Blast(er) Processing
This isn't clickbait. This isn't some article cashing in on hypothetical fan art of an Xbox turning into Megatron or a post about those awesome Mega Drive/PlayStation Transformers. This is my life, you fools. I've spent time ...

Ladykiller in a Bind photo
'COSIMANOOOOOOOOOO' - Christine Love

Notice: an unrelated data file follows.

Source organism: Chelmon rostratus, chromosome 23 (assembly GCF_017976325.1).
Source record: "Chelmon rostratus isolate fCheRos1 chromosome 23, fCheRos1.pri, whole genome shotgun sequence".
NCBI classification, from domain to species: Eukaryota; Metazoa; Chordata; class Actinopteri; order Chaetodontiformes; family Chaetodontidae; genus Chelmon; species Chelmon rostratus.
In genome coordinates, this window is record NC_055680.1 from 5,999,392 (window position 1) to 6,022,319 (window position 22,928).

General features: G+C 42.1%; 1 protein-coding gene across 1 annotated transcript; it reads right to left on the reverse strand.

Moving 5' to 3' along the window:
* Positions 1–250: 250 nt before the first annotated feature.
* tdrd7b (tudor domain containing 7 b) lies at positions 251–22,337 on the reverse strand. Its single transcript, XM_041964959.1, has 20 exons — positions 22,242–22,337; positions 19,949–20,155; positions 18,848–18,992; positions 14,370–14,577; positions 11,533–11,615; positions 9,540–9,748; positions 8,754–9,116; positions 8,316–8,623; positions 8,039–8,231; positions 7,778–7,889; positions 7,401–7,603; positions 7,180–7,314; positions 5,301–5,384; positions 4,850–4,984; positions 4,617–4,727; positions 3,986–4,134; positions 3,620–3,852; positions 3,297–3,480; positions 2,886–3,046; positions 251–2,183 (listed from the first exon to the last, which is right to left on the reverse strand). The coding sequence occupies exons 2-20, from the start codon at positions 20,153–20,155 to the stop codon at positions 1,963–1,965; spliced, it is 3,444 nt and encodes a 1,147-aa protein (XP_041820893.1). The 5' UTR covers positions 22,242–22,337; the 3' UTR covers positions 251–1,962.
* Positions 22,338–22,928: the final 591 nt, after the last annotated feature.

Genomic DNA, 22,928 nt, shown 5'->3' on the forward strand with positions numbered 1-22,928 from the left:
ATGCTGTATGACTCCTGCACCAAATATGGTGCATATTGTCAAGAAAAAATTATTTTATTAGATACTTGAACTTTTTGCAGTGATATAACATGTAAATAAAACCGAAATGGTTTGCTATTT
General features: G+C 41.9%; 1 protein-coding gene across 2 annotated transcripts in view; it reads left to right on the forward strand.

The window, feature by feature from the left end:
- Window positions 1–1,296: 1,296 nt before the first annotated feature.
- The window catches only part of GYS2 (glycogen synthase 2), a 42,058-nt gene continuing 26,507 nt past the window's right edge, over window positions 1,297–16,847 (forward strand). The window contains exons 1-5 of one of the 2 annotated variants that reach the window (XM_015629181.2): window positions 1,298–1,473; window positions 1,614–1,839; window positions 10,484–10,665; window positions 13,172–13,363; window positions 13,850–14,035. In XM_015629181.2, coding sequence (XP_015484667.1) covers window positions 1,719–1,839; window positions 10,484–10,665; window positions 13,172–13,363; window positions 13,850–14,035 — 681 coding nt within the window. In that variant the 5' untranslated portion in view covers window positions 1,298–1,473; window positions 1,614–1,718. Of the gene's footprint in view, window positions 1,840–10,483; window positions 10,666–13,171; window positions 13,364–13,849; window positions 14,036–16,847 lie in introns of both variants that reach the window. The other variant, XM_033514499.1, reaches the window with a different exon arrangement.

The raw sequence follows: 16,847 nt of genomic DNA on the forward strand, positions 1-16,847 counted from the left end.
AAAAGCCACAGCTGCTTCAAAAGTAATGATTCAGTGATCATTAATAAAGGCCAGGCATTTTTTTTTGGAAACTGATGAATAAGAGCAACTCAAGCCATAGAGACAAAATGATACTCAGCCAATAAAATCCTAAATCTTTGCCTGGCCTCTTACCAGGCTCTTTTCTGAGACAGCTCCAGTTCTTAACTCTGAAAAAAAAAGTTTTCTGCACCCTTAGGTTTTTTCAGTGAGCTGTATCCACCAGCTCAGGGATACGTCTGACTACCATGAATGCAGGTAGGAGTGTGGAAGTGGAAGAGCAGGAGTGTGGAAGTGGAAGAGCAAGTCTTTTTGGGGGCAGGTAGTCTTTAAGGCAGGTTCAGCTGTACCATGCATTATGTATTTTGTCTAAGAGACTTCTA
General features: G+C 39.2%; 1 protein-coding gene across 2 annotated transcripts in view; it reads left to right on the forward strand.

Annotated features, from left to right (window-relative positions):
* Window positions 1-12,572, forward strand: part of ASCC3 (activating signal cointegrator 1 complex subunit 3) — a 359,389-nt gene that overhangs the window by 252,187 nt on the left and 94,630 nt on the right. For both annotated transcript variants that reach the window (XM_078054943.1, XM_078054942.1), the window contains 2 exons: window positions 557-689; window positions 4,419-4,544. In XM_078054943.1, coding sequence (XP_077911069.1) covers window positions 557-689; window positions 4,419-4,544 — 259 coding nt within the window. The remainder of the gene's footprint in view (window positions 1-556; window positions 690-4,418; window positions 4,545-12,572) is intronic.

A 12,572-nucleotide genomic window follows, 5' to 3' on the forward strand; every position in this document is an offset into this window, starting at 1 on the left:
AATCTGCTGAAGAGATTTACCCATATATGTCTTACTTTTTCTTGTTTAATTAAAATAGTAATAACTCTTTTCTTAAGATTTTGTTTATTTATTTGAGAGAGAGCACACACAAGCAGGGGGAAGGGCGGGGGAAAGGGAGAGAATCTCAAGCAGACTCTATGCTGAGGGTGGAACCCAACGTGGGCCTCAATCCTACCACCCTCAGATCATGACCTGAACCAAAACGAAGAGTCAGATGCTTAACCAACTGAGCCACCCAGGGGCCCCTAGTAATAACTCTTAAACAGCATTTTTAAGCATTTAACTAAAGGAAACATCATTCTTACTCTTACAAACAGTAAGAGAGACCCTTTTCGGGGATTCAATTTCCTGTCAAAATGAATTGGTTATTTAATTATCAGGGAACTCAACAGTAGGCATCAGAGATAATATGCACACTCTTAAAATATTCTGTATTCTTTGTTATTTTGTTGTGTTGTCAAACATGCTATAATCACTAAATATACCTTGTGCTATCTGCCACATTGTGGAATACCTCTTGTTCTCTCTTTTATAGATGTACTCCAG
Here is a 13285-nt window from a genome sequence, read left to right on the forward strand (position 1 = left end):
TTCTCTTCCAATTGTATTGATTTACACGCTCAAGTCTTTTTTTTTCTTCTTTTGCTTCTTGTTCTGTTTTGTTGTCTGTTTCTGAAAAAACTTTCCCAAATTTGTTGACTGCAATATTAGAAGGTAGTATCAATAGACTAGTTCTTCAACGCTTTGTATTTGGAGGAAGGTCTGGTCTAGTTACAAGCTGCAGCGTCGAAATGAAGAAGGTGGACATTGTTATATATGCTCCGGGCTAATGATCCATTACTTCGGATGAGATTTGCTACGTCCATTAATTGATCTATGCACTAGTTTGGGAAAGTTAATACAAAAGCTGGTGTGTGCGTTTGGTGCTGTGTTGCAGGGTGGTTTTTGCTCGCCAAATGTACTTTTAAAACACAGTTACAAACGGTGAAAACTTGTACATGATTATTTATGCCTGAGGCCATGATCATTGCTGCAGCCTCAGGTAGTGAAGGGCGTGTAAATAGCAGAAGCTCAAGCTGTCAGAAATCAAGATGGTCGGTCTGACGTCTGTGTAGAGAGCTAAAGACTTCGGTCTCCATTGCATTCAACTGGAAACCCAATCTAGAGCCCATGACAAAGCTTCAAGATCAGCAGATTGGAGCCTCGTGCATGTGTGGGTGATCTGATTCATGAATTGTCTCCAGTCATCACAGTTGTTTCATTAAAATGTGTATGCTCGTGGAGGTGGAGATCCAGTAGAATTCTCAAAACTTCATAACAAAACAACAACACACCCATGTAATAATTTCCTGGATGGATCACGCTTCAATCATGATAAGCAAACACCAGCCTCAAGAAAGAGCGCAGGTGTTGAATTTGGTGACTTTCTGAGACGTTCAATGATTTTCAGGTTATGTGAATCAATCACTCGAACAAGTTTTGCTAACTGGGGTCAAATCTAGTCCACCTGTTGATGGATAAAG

We like to keep things family-friendly here at Destructoid Dot Com, so you can imagine the quandary we found ourselves saddled with once Christine Love dropped a steamy NSFW trailer for her new game My Twin Brother Made...

Review: Transformers Prime: The Game

Dec 04 // Jim Sterling